Wollongong teacher Peter Wouters wins appeal on child porn sentence

Peter Wouters at Wollongong court in April.

Peter Wouters at Wollongong court in April.

Disgraced Wollongong teacher Peter Wouters will be a free man later this month, after his two-year prison sentence for child pornography possession was overturned on Wednesday.

The former St Mary Star of the Sea College music co-ordinator was jailed for 12 months in April by local court magistrate Geraldine Beattie after he pleaded guilty to having illegal images and videos on his home computer.

The 33-year-old immediately lodged a formal challenge to the decision.

During the appeal hearing in Wollongong District Court on Wednesday, Judge Paul Conlon set aside the sentence imposed by the local court.

Judge Conlon ordered that Wouters serve a 12-month sentence with a non-parole period of two months.

Wouters will be released to supervised parole on June 29. He has been in custody, bail refused, since April 30 awaiting the outcome of his appeal.

In handing down his judgment, Judge Conlon said Wouters, a father of two, had expressed genuine remorse for his actions and that he had excellent prospects for rehabilitation.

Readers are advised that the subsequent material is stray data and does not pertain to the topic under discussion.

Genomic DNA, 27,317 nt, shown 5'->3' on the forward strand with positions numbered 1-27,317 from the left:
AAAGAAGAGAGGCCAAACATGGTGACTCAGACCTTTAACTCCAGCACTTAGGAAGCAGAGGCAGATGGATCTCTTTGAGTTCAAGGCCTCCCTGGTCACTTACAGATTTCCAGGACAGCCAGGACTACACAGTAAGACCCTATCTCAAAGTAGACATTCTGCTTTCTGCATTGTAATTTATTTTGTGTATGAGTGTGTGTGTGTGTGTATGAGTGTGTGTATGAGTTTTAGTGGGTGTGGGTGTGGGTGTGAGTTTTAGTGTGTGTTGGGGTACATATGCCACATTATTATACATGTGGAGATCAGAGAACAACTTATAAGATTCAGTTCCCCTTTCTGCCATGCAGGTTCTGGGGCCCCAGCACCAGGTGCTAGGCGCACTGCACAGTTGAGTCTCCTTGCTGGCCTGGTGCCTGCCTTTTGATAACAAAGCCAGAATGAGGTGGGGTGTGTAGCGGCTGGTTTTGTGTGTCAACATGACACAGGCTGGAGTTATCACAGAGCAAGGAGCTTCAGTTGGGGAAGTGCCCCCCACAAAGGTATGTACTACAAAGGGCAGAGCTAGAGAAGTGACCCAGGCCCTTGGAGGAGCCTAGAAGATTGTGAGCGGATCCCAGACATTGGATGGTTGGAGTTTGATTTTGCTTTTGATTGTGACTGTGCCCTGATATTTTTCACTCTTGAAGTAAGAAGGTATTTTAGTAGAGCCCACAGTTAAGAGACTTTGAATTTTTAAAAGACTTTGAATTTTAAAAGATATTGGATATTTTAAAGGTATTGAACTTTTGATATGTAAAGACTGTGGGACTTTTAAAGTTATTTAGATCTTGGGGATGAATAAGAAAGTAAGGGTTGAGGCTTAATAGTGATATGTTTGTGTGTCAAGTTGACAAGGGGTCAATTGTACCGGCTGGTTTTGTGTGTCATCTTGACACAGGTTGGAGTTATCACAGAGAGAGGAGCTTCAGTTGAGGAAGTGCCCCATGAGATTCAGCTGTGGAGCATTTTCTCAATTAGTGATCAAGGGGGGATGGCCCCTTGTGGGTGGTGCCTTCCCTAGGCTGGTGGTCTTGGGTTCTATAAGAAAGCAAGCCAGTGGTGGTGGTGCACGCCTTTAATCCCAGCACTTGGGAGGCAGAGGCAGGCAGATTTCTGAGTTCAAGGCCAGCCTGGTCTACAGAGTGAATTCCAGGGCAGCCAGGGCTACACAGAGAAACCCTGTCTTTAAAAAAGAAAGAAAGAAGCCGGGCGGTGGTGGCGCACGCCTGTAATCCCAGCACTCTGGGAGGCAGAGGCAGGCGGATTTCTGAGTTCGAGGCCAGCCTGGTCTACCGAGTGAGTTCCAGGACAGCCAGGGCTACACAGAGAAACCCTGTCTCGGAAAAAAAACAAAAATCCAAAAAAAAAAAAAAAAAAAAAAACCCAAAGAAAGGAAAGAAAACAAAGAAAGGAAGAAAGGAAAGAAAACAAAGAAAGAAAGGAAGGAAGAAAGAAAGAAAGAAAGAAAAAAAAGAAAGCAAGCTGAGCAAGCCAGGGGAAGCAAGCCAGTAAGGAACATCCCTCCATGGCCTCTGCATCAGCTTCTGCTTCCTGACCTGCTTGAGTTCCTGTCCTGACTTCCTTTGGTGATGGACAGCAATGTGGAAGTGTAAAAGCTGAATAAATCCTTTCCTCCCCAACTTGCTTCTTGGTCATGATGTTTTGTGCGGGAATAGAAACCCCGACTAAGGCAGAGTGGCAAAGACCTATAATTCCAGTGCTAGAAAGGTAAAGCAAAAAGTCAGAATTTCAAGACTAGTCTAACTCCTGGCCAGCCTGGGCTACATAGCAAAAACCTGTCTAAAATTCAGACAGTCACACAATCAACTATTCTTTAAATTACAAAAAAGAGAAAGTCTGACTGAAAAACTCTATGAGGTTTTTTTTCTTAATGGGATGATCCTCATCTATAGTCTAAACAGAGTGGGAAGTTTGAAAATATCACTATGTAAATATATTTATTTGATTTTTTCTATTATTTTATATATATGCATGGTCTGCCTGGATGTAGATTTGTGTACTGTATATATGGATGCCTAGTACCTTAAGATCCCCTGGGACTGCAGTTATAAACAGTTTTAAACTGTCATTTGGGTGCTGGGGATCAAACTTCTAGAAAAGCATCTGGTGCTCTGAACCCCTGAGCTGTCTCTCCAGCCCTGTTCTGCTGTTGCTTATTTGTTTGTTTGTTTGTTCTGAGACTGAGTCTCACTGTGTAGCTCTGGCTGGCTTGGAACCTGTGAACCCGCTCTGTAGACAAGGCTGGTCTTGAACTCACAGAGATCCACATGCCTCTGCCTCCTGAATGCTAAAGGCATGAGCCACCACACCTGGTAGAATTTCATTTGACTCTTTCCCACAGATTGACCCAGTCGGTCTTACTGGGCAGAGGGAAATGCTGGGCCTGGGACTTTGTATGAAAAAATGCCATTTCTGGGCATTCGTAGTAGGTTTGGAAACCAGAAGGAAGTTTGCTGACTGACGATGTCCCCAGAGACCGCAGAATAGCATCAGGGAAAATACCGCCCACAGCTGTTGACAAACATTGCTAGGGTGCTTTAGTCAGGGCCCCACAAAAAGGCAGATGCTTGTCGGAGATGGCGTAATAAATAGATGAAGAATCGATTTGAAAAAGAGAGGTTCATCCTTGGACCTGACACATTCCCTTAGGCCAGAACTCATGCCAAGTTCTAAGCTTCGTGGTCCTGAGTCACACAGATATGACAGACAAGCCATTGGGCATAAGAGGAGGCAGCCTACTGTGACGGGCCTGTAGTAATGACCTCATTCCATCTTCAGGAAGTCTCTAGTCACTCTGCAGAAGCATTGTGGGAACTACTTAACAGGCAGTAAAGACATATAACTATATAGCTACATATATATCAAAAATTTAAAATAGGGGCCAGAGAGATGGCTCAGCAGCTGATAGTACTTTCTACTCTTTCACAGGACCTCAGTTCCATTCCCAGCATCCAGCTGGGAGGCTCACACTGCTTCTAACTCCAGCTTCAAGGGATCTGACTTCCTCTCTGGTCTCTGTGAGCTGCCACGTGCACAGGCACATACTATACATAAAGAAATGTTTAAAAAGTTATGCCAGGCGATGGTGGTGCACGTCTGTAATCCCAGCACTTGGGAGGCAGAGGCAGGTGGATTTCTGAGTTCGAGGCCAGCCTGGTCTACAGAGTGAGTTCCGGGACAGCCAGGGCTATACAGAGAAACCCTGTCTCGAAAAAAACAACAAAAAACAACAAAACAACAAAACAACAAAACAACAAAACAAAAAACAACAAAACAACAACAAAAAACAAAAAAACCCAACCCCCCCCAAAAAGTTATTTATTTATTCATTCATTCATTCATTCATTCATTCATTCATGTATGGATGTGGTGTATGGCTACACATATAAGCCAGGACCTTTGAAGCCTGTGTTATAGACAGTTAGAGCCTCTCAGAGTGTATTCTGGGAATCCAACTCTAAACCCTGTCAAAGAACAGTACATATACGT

He said Wouters had no previous criminal record and had, in many ways, been a valuable and contributing member of society.

Character testimonials tendered to Judge Conlon had described Wouters as a ‘‘most capable and totally professional person’’ and a ‘‘family man in every sense of the word’’ who adored his own children.

The court heard that police uncovered 167 images and 19 videos of child abuse material on a computer at Wouter’s Figtree home in September last year.

Born in Belgium, Wouters initially worked at the Wollongong Conservatorium of Music and various schools as a casual teacher, including his stint at St Mary’s College.

Wouters told a psychologist that he had viewed the images to help him escape from stresses in his life, including the death of his grandmother in 2013.

As a consequence of his actions, he had lost his employment and faced an uncertain future.

The court heard he felt acutely embarrassed and was more concerned about the effects on his wife and children.

Speaking outside the court, Wouter’s solicitor James Howell said the court’s decision reaffirmed his client’s concerted efforts made in confronting his issues and seeking treatment.

‘‘The court noted that it is the fact of imprisonment, not the length of imprisonment, which would impact on a person without a criminal record in terms of punishment for the offence,’’ Mr Howell said.

‘‘My client is eagerly awaiting his release from custody so that he may continue his treatment and reconnect with his family.’’

Smartphone
Tablet - Narrow
Tablet - Wide
Desktop